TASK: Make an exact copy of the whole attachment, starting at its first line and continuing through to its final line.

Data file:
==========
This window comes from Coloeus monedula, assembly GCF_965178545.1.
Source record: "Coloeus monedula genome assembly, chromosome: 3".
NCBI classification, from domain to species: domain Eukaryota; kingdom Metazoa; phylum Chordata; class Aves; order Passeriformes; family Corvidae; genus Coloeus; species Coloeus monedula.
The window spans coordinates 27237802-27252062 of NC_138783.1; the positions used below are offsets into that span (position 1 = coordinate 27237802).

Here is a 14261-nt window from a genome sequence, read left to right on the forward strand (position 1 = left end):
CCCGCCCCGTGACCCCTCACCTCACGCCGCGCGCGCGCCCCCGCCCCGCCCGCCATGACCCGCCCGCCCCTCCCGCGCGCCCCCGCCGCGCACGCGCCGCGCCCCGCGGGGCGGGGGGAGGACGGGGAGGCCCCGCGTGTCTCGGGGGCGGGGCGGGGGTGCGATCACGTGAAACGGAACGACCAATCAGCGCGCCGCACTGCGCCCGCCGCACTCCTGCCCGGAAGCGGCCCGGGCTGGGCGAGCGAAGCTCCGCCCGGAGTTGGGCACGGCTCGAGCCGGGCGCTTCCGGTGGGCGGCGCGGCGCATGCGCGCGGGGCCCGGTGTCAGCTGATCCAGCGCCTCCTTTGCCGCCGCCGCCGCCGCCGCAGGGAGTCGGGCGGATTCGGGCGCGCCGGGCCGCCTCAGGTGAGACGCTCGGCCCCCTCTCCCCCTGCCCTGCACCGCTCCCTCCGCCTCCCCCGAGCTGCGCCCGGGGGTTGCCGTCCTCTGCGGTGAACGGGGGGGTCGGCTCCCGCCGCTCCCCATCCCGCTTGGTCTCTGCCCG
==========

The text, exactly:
This window comes from Coloeus monedula, assembly GCF_965178545.1.
Source record: "Coloeus monedula genome assembly, chromosome: 3".
NCBI classification, from domain to species: domain Eukaryota; kingdom Metazoa; phylum Chordata; class Aves; order Passeriformes; family Corvidae; genus Coloeus; species Coloeus monedula.
The window spans coordinates 27237802-27252062 of NC_138783.1; the positions used below are offsets into that span (position 1 = coordinate 27237802).

Here is a 14261-nt window from a genome sequence, read left to right on the forward strand (position 1 = left end):
CCCGCCCCGTGACCCCTCACCTCACGCCGCGCGCGCGCCCCCGCCCCGCCCGCCATGACCCGCCCGCCCCTCCCGCGCGCCCCCGCCGCGCACGCGCCGCGCCCCGCGGGGCGGGGGGAGGACGGGGAGGCCCCGCGTGTCTCGGGGGCGGGGCGGGGGTGCGATCACGTGAAACGGAACGACCAATCAGCGCGCCGCACTGCGCCCGCCGCACTCCTGCCCGGAAGCGGCCCGGGCTGGGCGAGCGAAGCTCCGCCCGGAGTTGGGCACGGCTCGAGCCGGGCGCTTCCGGTGGGCGGCGCGGCGCATGCGCGCGGGGCCCGGTGTCAGCTGATCCAGCGCCTCCTTTGCCGCCGCCGCCGCCGCCGCAGGGAGTCGGGCGGATTCGGGCGCGCCGGGCCGCCTCAGGTGAGACGCTCGGCCCCCTCTCCCCCTGCCCTGCACCGCTCCCTCCGCCTCCCCCGAGCTGCGCCCGGGGGTTGCCGTCCTCTGCGGTGAACGGGGGGGTCGGCTCCCGCCGCTCCCCATCCCGCTTGGTCTCTGCCCG